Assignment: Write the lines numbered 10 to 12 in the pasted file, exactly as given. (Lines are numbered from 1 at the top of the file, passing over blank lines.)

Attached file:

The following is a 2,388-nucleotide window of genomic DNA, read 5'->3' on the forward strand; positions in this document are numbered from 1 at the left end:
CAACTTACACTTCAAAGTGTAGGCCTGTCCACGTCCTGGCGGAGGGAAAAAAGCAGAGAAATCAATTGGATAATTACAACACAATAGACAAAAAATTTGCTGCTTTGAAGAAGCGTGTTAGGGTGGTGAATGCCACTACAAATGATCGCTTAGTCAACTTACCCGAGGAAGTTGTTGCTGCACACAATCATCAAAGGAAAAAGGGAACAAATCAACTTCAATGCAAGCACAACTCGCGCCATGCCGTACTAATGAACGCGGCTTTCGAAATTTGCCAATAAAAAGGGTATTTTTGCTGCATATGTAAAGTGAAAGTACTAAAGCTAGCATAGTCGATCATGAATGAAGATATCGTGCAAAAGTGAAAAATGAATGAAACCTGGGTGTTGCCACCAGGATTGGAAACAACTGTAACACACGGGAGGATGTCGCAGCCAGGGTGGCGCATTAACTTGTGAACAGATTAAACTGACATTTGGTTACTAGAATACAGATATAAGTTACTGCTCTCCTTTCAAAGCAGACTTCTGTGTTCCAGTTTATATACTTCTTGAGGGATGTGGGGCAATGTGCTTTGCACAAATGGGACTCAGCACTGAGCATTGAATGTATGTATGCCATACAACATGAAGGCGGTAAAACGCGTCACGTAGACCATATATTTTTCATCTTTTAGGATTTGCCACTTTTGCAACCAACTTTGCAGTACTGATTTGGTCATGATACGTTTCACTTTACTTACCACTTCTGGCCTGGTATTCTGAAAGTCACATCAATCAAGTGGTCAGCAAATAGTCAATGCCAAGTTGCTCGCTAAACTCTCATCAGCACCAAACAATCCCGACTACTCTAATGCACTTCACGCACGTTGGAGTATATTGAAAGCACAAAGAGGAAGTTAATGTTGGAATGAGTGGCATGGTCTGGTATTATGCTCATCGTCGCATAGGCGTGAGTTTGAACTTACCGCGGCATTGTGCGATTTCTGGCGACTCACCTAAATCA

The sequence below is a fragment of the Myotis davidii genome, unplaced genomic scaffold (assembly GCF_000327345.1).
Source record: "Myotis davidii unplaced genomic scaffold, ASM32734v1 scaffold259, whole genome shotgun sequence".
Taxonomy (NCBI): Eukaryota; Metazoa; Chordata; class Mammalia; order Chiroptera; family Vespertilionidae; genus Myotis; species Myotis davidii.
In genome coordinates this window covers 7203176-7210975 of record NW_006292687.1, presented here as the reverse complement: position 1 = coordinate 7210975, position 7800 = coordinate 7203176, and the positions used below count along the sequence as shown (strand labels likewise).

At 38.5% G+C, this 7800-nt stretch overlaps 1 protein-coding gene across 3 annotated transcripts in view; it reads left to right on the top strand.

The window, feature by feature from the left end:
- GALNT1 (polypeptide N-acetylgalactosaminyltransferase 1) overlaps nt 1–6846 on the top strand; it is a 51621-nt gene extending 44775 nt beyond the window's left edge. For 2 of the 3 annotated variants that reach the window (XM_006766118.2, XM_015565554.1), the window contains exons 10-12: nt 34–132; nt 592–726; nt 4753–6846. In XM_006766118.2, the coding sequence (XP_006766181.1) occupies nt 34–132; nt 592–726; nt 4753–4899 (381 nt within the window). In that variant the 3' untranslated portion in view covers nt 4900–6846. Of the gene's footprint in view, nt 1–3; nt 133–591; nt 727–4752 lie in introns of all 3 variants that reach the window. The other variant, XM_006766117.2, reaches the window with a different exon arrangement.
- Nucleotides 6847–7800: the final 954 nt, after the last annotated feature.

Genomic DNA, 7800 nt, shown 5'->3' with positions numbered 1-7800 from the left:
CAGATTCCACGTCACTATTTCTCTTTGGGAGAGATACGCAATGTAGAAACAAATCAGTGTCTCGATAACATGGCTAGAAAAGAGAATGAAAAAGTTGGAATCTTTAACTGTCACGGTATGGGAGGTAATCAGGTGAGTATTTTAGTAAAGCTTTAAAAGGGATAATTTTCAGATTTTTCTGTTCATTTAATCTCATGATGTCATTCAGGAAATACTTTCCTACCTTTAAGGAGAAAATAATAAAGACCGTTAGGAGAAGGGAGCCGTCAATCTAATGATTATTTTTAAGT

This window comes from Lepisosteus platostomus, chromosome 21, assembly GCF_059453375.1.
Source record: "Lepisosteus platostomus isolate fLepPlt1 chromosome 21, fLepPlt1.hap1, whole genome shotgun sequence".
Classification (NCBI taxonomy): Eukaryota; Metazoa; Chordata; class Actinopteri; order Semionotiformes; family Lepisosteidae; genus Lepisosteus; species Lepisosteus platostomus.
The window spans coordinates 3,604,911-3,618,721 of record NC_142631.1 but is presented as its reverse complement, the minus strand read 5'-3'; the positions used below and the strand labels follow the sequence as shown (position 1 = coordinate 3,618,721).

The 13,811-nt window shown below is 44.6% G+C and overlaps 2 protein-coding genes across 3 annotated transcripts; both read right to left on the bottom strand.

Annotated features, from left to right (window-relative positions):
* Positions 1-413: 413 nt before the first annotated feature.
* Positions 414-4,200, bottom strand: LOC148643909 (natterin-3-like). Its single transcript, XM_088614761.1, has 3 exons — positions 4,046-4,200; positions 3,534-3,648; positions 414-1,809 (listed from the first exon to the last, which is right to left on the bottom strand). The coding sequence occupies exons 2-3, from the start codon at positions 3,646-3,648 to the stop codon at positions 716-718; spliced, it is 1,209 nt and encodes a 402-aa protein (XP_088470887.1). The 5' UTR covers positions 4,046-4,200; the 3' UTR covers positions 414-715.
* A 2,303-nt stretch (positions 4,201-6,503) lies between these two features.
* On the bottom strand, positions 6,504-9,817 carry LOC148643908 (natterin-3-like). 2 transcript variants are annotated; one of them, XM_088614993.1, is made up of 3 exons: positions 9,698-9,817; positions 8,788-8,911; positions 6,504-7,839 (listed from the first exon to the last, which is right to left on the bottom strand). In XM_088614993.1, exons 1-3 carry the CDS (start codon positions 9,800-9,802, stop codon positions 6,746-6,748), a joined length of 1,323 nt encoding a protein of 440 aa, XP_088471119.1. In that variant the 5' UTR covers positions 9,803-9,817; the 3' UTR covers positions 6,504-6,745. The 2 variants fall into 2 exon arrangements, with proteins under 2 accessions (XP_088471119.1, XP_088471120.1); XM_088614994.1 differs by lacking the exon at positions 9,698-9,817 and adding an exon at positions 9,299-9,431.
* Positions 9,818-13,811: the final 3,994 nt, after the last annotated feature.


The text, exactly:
- Nucleotides 6847–7800: the final 954 nt, after the last annotated feature.

Genomic DNA, 7800 nt, shown 5'->3' with positions numbered 1-7800 from the left:
CAGATTCCACGTCACTATTTCTCTTTGGGAGAGATACGCAATGTAGAAACAAATCAGTGTCTCGATAACATGGCTAGAAAAGAGAATGAAAAAGTTGGAATCTTTAACTGTCACGGTATGGGAGGTAATCAGGTGAGTATTTTAGTAAAGCTTTAAAAGGGATAATTTTCAGATTTTTCTGTTCATTTAATCTCATGATGTCATTCAGGAAATACTTTCCTACCTTTAAGGAGAAAATAATAAAGACCGTTAGGAGAAGGGAGCCGTCAATCTAATGATTATTTTTAAGT